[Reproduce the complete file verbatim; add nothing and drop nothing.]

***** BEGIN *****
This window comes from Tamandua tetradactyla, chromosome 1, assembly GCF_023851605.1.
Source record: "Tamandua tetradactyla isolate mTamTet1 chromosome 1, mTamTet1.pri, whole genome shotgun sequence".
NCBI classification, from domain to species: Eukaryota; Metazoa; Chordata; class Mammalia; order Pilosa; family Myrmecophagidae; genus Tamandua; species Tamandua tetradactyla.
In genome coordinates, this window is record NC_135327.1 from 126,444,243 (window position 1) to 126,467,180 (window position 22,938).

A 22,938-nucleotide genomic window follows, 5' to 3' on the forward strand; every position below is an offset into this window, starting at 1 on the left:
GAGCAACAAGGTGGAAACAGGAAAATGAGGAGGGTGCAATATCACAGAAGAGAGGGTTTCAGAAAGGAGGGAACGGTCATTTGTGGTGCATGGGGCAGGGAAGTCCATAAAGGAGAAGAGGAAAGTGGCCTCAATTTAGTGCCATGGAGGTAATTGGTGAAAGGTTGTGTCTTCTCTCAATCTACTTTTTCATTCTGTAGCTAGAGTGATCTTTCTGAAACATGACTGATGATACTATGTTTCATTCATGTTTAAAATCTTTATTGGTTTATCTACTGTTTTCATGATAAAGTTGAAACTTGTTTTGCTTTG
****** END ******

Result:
This window comes from Tamandua tetradactyla, chromosome 1, assembly GCF_023851605.1.
Source record: "Tamandua tetradactyla isolate mTamTet1 chromosome 1, mTamTet1.pri, whole genome shotgun sequence".
NCBI classification, from domain to species: Eukaryota; Metazoa; Chordata; class Mammalia; order Pilosa; family Myrmecophagidae; genus Tamandua; species Tamandua tetradactyla.
In genome coordinates, this window is record NC_135327.1 from 126,444,243 (window position 1) to 126,467,180 (window position 22,938).

A 22,938-nucleotide genomic window follows, 5' to 3' on the forward strand; every position below is an offset into this window, starting at 1 on the left:
GAGCAACAAGGTGGAAACAGGAAAATGAGGAGGGTGCAATATCACAGAAGAGAGGGTTTCAGAAAGGAGGGAACGGTCATTTGTGGTGCATGGGGCAGGGAAGTCCATAAAGGAGAAGAGGAAAGTGGCCTCAATTTAGTGCCATGGAGGTAATTGGTGAAAGGTTGTGTCTTCTCTCAATCTACTTTTTCATTCTGTAGCTAGAGTGATCTTTCTGAAACATGACTGATGATACTATGTTTCATTCATGTTTAAAATCTTTATTGGTTTATCTACTGTTTTCATGATAAAGTTGAAACTTGTTTTGCTTTG